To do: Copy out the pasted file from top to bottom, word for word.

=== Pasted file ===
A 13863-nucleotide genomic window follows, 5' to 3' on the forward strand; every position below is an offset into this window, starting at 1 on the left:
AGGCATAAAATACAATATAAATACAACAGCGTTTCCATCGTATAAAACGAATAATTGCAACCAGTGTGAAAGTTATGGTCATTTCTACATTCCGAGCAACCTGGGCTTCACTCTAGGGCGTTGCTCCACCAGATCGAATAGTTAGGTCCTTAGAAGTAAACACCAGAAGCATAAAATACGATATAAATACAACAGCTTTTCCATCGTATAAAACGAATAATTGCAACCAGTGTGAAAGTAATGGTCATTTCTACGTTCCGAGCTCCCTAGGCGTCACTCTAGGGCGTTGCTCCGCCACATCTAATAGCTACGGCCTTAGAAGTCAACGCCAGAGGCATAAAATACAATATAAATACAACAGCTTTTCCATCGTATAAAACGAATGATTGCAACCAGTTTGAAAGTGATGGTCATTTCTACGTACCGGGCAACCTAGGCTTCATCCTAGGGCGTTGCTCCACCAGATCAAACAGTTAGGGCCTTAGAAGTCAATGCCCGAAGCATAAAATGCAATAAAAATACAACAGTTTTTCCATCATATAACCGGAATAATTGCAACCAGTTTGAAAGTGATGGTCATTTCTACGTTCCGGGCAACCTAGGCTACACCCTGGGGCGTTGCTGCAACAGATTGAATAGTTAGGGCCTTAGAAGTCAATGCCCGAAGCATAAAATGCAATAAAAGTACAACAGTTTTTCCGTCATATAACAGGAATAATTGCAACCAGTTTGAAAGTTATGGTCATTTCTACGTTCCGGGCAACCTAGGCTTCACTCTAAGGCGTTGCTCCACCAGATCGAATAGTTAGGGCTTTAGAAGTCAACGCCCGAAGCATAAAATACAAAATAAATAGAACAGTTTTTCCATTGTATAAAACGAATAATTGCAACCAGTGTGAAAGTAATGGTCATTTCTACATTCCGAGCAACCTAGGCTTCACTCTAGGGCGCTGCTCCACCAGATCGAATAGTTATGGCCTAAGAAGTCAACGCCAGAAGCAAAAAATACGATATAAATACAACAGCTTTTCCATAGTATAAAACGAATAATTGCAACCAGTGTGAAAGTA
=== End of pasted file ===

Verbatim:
A 13863-nucleotide genomic window follows, 5' to 3' on the forward strand; every position below is an offset into this window, starting at 1 on the left:
AGGCATAAAATACAATATAAATACAACAGCGTTTCCATCGTATAAAACGAATAATTGCAACCAGTGTGAAAGTTATGGTCATTTCTACATTCCGAGCAACCTGGGCTTCACTCTAGGGCGTTGCTCCACCAGATCGAATAGTTAGGTCCTTAGAAGTAAACACCAGAAGCATAAAATACGATATAAATACAACAGCTTTTCCATCGTATAAAACGAATAATTGCAACCAGTGTGAAAGTAATGGTCATTTCTACGTTCCGAGCTCCCTAGGCGTCACTCTAGGGCGTTGCTCCGCCACATCTAATAGCTACGGCCTTAGAAGTCAACGCCAGAGGCATAAAATACAATATAAATACAACAGCTTTTCCATCGTATAAAACGAATGATTGCAACCAGTTTGAAAGTGATGGTCATTTCTACGTACCGGGCAACCTAGGCTTCATCCTAGGGCGTTGCTCCACCAGATCAAACAGTTAGGGCCTTAGAAGTCAATGCCCGAAGCATAAAATGCAATAAAAATACAACAGTTTTTCCATCATATAACCGGAATAATTGCAACCAGTTTGAAAGTGATGGTCATTTCTACGTTCCGGGCAACCTAGGCTACACCCTGGGGCGTTGCTGCAACAGATTGAATAGTTAGGGCCTTAGAAGTCAATGCCCGAAGCATAAAATGCAATAAAAGTACAACAGTTTTTCCGTCATATAACAGGAATAATTGCAACCAGTTTGAAAGTTATGGTCATTTCTACGTTCCGGGCAACCTAGGCTTCACTCTAAGGCGTTGCTCCACCAGATCGAATAGTTAGGGCTTTAGAAGTCAACGCCCGAAGCATAAAATACAAAATAAATAGAACAGTTTTTCCATTGTATAAAACGAATAATTGCAACCAGTGTGAAAGTAATGGTCATTTCTACATTCCGAGCAACCTAGGCTTCACTCTAGGGCGCTGCTCCACCAGATCGAATAGTTATGGCCTAAGAAGTCAACGCCAGAAGCAAAAAATACGATATAAATACAACAGCTTTTCCATAGTATAAAACGAATAATTGCAACCAGTGTGAAAGTA